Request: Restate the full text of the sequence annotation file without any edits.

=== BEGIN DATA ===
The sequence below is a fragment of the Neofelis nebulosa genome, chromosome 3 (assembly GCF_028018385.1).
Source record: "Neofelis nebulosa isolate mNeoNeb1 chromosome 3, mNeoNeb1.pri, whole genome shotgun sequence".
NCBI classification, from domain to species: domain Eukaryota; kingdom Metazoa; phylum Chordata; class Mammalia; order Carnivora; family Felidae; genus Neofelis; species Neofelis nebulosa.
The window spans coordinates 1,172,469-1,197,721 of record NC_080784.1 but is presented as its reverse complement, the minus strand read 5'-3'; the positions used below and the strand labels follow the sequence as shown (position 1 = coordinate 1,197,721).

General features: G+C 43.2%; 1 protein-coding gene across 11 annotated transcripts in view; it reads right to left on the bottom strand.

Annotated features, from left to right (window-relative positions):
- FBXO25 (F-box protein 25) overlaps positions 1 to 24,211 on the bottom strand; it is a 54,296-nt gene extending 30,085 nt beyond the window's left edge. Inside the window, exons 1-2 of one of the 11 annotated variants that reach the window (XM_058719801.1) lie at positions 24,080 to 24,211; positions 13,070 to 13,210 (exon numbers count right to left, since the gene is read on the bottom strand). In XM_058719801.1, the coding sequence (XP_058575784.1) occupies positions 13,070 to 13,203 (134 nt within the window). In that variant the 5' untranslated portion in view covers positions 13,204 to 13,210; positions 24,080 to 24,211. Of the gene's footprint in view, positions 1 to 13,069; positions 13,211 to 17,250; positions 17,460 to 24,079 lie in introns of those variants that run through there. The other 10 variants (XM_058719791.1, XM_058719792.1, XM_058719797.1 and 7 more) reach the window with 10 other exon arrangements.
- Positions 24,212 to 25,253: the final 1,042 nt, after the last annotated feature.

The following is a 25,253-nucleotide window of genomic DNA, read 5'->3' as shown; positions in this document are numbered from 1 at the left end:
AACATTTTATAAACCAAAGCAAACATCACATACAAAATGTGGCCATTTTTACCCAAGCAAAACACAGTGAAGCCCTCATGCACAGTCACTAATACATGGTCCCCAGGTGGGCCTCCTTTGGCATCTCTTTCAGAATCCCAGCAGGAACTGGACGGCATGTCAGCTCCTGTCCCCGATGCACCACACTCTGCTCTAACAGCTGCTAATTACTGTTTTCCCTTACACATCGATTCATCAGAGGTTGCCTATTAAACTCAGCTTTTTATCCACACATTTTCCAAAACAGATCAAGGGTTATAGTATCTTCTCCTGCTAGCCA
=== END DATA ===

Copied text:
The sequence below is a fragment of the Neofelis nebulosa genome, chromosome 3 (assembly GCF_028018385.1).
Source record: "Neofelis nebulosa isolate mNeoNeb1 chromosome 3, mNeoNeb1.pri, whole genome shotgun sequence".
NCBI classification, from domain to species: domain Eukaryota; kingdom Metazoa; phylum Chordata; class Mammalia; order Carnivora; family Felidae; genus Neofelis; species Neofelis nebulosa.
The window spans coordinates 1,172,469-1,197,721 of record NC_080784.1 but is presented as its reverse complement, the minus strand read 5'-3'; the positions used below and the strand labels follow the sequence as shown (position 1 = coordinate 1,197,721).

General features: G+C 43.2%; 1 protein-coding gene across 11 annotated transcripts in view; it reads right to left on the bottom strand.

Annotated features, from left to right (window-relative positions):
- FBXO25 (F-box protein 25) overlaps positions 1 to 24,211 on the bottom strand; it is a 54,296-nt gene extending 30,085 nt beyond the window's left edge. Inside the window, exons 1-2 of one of the 11 annotated variants that reach the window (XM_058719801.1) lie at positions 24,080 to 24,211; positions 13,070 to 13,210 (exon numbers count right to left, since the gene is read on the bottom strand). In XM_058719801.1, the coding sequence (XP_058575784.1) occupies positions 13,070 to 13,203 (134 nt within the window). In that variant the 5' untranslated portion in view covers positions 13,204 to 13,210; positions 24,080 to 24,211. Of the gene's footprint in view, positions 1 to 13,069; positions 13,211 to 17,250; positions 17,460 to 24,079 lie in introns of those variants that run through there. The other 10 variants (XM_058719791.1, XM_058719792.1, XM_058719797.1 and 7 more) reach the window with 10 other exon arrangements.
- Positions 24,212 to 25,253: the final 1,042 nt, after the last annotated feature.

The following is a 25,253-nucleotide window of genomic DNA, read 5'->3' as shown; positions in this document are numbered from 1 at the left end:
AACATTTTATAAACCAAAGCAAACATCACATACAAAATGTGGCCATTTTTACCCAAGCAAAACACAGTGAAGCCCTCATGCACAGTCACTAATACATGGTCCCCAGGTGGGCCTCCTTTGGCATCTCTTTCAGAATCCCAGCAGGAACTGGACGGCATGTCAGCTCCTGTCCCCGATGCACCACACTCTGCTCTAACAGCTGCTAATTACTGTTTTCCCTTACACATCGATTCATCAGAGGTTGCCTATTAAACTCAGCTTTTTATCCACACATTTTCCAAAACAGATCAAGGGTTATAGTATCTTCTCCTGCTAGCCA